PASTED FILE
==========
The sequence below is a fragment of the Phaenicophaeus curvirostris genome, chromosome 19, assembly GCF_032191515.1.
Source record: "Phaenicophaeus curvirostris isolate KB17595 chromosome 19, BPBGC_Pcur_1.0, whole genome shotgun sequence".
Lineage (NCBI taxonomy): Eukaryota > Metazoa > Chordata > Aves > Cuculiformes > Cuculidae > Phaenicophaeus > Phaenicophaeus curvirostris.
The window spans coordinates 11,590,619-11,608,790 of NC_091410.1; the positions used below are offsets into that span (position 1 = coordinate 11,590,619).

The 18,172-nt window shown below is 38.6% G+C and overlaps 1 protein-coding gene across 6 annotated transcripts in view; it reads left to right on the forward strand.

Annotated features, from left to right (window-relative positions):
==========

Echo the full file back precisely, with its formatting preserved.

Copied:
The sequence below is a fragment of the Phaenicophaeus curvirostris genome, chromosome 19, assembly GCF_032191515.1.
Source record: "Phaenicophaeus curvirostris isolate KB17595 chromosome 19, BPBGC_Pcur_1.0, whole genome shotgun sequence".
Lineage (NCBI taxonomy): Eukaryota > Metazoa > Chordata > Aves > Cuculiformes > Cuculidae > Phaenicophaeus > Phaenicophaeus curvirostris.
The window spans coordinates 11,590,619-11,608,790 of NC_091410.1; the positions used below are offsets into that span (position 1 = coordinate 11,590,619).

The 18,172-nt window shown below is 38.6% G+C and overlaps 1 protein-coding gene across 6 annotated transcripts in view; it reads left to right on the forward strand.

Annotated features, from left to right (window-relative positions):